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Joan Wilking

Show and Tell
 

Scene:A Kindergarten

The narrator is a little girl. She is sitting cross legged on the floor in half light at center stage facing straight out into the audience. One elbow rests on her knee. Her face is cupped in that hand. She is listening attentively. As the light comes up and spotlights her she straightens up, acknowledges that itís her turn, and begins to speak.
 

This morning Daddy found a dead body on the front lawn.

"Not the pleasantest way to start the day," he said.

He told Mommy he wasnít sure what it was.

"Iíve got a pretrial hearing at one," he told her.

Thatís why he closed the curtains, showered, dressed, kissed me, kissed her Ėshe was still in bedĖand drove halfway to the train station before he turned around and went to Uncle Sylvanís.

Uncle Sylvan isnít my uncle. Heís Daddyís law partner. He lives next door. Iíd never seen him in his nightclothes before. I was standing with Mommy when she opened the curtains. He ran by in his bathrobe and slippers.

"What the...." Iím not allowed to say the word Mommy said.

Mommy banged on the window. He waved and kept on going. Then the phone rang and there was yelling and Mommy hollering, "You get up here right now."
 

The Policeman was really nice.

Daddy said, "Donít tell him anything."

Mommy said, "Stay out of the way. Behave."
 

I know how to behave.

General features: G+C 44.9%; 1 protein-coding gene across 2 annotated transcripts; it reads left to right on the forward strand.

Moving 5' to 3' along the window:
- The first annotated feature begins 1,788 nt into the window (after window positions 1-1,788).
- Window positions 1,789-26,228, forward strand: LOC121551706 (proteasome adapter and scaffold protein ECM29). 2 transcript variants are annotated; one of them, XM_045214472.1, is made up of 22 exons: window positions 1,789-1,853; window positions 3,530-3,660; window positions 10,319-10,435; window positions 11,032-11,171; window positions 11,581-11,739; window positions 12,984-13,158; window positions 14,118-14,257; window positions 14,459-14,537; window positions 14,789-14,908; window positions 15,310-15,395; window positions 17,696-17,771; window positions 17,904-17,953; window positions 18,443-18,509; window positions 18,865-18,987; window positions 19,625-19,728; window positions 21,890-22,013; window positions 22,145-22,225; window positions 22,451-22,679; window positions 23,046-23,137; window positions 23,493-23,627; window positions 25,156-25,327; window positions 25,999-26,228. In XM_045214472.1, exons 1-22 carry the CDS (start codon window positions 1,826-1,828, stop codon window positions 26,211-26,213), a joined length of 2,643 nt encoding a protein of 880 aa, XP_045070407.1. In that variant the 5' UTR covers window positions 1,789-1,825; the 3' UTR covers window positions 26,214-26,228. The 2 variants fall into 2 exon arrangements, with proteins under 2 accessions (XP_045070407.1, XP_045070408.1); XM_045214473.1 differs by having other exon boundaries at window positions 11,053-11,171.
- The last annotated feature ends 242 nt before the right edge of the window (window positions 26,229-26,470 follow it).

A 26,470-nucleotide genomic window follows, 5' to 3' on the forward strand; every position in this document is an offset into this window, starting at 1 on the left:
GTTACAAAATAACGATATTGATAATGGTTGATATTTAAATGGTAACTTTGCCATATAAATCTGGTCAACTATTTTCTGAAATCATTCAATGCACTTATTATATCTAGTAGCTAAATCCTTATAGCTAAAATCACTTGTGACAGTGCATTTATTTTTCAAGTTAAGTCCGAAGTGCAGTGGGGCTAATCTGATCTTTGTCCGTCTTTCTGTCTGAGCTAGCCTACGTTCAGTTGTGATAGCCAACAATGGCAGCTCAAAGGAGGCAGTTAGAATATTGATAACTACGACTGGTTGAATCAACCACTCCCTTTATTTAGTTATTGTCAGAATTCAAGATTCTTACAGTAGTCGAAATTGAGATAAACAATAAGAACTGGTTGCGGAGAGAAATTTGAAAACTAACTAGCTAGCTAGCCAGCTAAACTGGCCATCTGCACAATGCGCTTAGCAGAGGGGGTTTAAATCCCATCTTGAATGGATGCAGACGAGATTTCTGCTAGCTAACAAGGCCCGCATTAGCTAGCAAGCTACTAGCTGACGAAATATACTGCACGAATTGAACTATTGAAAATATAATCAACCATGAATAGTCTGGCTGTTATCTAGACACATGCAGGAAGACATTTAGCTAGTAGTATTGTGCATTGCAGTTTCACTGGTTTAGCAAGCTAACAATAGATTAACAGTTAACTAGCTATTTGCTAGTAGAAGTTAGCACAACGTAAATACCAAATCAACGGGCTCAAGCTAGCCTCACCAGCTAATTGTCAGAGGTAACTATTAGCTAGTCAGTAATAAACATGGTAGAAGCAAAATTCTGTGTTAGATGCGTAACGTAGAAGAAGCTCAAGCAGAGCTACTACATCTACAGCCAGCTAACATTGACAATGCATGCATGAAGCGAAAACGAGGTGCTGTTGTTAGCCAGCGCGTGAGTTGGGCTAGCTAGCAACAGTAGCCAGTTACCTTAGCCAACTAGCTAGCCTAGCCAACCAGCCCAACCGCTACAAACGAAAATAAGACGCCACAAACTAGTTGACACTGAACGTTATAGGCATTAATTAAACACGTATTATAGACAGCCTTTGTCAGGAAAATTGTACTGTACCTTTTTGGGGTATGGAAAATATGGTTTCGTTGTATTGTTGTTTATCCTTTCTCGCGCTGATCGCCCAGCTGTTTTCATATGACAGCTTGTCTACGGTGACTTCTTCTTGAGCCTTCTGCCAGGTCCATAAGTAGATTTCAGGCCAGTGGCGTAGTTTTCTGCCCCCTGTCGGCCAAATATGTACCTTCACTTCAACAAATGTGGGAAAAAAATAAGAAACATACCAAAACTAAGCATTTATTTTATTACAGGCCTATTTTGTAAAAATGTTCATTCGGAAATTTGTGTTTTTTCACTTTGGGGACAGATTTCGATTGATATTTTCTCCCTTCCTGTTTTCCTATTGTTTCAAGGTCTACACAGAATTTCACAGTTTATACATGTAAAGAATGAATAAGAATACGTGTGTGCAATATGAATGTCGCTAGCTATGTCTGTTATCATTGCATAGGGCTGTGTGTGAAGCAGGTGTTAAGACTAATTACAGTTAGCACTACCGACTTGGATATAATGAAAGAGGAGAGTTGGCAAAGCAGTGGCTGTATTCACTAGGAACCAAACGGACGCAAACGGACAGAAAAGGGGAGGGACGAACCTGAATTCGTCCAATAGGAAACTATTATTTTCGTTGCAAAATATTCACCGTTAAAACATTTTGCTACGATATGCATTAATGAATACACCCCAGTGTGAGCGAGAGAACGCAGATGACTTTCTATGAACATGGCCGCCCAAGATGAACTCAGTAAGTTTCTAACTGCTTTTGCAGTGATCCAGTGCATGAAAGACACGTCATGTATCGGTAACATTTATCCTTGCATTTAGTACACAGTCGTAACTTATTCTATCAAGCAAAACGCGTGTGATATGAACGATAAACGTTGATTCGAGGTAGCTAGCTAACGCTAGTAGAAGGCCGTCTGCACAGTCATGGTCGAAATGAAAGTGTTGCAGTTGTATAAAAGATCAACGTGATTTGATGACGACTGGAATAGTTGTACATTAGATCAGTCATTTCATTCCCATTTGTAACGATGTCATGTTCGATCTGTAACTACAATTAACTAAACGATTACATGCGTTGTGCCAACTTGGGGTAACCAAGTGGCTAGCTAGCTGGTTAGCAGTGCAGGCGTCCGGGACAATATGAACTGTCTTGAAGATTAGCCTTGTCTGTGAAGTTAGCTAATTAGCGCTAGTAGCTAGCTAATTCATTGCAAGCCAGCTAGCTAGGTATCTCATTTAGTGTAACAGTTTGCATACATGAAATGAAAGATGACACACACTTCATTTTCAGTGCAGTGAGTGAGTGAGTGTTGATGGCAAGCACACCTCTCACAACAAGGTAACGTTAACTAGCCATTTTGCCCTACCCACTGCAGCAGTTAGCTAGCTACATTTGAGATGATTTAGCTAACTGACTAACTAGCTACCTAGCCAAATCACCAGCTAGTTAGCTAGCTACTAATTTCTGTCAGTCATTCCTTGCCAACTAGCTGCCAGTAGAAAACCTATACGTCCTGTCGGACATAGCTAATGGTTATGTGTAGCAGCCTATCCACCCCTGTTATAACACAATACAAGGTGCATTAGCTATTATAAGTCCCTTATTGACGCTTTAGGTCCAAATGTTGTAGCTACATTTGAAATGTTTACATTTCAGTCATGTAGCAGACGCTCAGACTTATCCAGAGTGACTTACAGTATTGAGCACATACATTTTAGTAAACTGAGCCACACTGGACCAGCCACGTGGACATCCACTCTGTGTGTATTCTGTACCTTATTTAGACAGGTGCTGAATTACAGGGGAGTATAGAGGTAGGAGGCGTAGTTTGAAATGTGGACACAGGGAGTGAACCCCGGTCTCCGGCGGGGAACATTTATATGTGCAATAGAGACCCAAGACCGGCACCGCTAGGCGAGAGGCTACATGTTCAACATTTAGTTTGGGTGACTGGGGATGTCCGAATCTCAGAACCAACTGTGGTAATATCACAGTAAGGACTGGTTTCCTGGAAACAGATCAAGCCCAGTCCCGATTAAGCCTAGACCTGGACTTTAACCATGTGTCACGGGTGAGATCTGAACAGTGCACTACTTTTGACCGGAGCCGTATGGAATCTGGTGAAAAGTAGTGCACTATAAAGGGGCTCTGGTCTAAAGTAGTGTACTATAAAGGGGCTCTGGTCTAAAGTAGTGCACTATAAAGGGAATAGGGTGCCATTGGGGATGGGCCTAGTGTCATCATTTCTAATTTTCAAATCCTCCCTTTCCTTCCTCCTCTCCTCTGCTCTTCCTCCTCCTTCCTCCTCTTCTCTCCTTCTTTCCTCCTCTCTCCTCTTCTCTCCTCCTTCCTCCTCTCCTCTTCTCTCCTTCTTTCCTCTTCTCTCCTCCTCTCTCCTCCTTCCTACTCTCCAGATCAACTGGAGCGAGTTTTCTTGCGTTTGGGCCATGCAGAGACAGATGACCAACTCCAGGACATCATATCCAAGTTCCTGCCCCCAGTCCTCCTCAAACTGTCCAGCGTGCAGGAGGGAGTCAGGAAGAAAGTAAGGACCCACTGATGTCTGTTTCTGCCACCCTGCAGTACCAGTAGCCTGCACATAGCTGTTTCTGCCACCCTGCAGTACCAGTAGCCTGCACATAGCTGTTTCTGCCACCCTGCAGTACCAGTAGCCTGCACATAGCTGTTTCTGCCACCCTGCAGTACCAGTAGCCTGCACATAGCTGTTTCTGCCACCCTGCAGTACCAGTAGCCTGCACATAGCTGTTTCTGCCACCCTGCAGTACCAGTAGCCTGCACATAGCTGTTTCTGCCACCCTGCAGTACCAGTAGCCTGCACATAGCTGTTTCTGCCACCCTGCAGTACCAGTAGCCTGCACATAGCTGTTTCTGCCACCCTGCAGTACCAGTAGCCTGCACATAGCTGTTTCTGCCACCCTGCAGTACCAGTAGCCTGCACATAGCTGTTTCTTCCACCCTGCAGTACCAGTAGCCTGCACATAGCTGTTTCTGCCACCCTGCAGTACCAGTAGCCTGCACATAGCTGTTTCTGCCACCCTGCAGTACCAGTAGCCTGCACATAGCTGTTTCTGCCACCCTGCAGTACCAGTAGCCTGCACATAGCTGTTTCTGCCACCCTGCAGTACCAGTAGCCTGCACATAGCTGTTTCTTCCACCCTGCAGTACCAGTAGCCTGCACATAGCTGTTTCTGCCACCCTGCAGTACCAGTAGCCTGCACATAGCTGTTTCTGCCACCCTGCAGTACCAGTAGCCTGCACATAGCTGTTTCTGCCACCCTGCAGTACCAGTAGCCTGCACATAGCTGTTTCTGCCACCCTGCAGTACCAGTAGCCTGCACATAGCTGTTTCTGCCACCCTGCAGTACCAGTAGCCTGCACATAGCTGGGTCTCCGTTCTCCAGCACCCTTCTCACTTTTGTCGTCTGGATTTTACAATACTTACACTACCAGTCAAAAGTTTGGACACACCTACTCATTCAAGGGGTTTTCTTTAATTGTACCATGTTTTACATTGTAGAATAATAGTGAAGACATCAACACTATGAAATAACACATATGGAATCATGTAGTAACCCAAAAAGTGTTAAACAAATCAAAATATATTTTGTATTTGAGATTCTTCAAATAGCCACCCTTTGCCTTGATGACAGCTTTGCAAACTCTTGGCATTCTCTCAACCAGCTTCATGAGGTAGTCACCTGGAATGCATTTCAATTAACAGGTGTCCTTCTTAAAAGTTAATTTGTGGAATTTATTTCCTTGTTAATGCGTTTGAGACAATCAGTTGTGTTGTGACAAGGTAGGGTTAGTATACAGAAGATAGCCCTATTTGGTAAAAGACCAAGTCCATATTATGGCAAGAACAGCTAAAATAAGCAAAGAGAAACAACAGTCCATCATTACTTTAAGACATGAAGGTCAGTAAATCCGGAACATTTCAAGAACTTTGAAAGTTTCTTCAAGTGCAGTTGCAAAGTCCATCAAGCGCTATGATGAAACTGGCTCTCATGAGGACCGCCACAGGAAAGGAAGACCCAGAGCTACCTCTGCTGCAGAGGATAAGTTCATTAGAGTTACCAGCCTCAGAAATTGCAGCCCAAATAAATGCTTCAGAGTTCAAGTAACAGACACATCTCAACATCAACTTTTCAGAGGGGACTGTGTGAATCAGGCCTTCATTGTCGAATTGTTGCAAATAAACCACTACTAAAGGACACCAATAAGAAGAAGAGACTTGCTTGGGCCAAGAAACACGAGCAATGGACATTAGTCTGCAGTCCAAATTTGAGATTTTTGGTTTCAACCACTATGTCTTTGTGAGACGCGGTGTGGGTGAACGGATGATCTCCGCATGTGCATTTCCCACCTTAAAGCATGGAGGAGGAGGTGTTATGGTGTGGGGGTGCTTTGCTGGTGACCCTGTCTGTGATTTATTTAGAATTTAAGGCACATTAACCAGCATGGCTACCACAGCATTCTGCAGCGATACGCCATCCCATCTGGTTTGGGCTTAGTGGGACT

When the lady sat out front in her car for three days I behaved. When another lady called and said she was locked in the bedroom I behaved.

She said, "I need to speak to a lawyer right away."

"Donít call me again," Daddy told her, "You think heís going to kill you? Call 911."
 

I told the Policeman, "Someone should take a blanket. Cover him up. Itís so cold."

"Donít worry sweetheart," he said, "The coroner will be here soon. Weíre all going to stay right here until then."

Daddy told Mommy, "Sit down."

Mommy shouted, "I know what you were going to do. You were going to leave it for me."

"I wasnít thinking," Daddy said. "Iíve got a pretrial hearing at one."

"Calm down," the Policeman said.

"My husband found a stiff on the front lawn and tried to pretend it wasnít there and you want me to calm down," Mommy said.

Uncle Sylvan came in.

"Yup," he said, "Thereís a dead body up there on the lawn."

"No sh...!" I canít say the word Mommy said

Then the yelling started again and the Policeman tried to calm them down. Thatís when I went into my room and took the extra blanket out of closet. I put my jacket on over my nightgown, pulled on my boots, and walked really slow. The snow made a squeaky crunchy sound.

He was lying up there all right, one hand up, the other down, fast asleep. Iíd almost finished tucking him in, nice and tight, when I heard Mommy scream, and Daddy, and that nice Policeman running. Thatís when things really started getting crazy, when I heard the sound of their shoes and boots, chick, chak, chick, chak, chick, chak, running toward me in all that squeaky crunchy snow.


Joan Wilking's short fiction has appeared in The Mississippi Review, The Harvard Summer Review, Atlantic Unbound and The Barcelona Review. She lives in Ipswich, Massachusetts.

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